When it comes to suicide awareness, it’s something that’s often taboo. Yet according to the World Health Organization, more than 800,000 people die by suicide every year, or one in every 40 seconds. Dana and guests tackle this tough subject, discussing circumstances that surround suicide, typically including a mental health disorder, as well as the trials and tribulations of trying to live life to the fullest after a friend or loved one has died by suicide or even one’s self after an attempt.
“If someone is feeling like there isn’t something to live for or they don’t have the power to change their lives, sometimes that can lead from depression to self harm,” says Camesha Jones, founder for Sister Afya Community Mental Wellness.
Others include: Roger Breisch, speaker for suicide awareness; Carl Evans Senior Director of Operations of Hope for the Day; Erika Kendrick, speaker and author of “Who Moved My Happy?”; Andre Joachim, Youth & Family Therapist, Taking Control Counseling; and Doug Clermont, Area Vice President of Gallagher, all of whom have been touched in some way by suicide.
Its Okay Not to Be Okay
“26 Years ago by brother died by suicide,” says Clermont, who opens up about his brother’s death. “It’s taken a long time for be to be able to talk about it comfortably. There’s a sense of shame, like you should have known something or done something about that.”
“I was too afraid. What are people going to think of me?” says Kendrick. “But bigger than that, what does that now mean that I think of myself?”
The author describes a time when she was experiencing a mental crisis, hearing voices in her head to kill herself. She says it wasn’t until she tried to drive her car off of a cliff that her friends recognized the need for her to get some professional help. Still wrestling it today, more than 30 years later, she uses the experience in a positive way to educate people on mental illness and the need for people to speak up.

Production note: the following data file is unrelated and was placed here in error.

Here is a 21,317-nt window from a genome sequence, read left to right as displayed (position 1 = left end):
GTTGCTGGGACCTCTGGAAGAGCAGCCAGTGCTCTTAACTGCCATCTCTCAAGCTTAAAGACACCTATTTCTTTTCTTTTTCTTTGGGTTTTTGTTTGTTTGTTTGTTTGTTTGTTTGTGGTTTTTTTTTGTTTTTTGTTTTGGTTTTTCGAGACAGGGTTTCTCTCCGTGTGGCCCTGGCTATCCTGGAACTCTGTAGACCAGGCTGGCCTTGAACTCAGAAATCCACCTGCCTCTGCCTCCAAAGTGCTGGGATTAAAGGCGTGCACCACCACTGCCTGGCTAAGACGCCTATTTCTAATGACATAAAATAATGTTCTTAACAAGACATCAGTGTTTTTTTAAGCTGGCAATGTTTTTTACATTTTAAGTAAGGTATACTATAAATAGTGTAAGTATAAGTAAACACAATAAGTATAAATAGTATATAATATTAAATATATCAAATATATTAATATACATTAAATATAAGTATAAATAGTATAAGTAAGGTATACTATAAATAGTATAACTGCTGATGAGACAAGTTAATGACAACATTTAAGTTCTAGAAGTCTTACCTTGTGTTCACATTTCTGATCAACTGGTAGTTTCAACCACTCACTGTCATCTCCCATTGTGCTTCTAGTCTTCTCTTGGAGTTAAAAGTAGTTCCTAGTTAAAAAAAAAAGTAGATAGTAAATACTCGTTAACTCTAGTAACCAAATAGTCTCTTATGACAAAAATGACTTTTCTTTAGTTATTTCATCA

“When I speak around the country, one of the big things is just to begin to educate folks. These are the signs, symptoms, what to look for.”
Much of the discussion is centered around that very problem that many people don’t feel comfortable talking about suicide. Hope for the Day is a Chicago-based nonprofit that works to change that and bring more suicide awareness, and “break the silence around mental health.”
“Reducing suicide rates isn’t just about building a safety net under a bridge of having a lifeline,” says Evans who works for the organization. “It’s being able to have a conversation for yourself that’s not just silencing you.”
“There’s plenty of people who experience suicide ideations,” says Joachim. “You can hep your situation. You just need to ask and be brave.”
Dana Davenport is a Naperville resident who is passionate about life. Originally from the northern suburbs of Chicago, she is now a Naperville resident and a graduate of Spelman College and the University of Chicago Law School. An attorney and mother, Dana divorced in 2015, unleashing a new lease on life. She has a live radio show on intellectualradio.com on Wednesdays at 9pm and is excited to bring that show to television audiences on Naperville Community Television each month.
Previously, Dana has appeared on “He Said She Said” with Wanda Bee, “The Drive at 5” with Roman, and “Jaw Jackin” with Bob and T.C., and she was a relationship advisor on the “Gift of Gab Show” with Gabby Smith.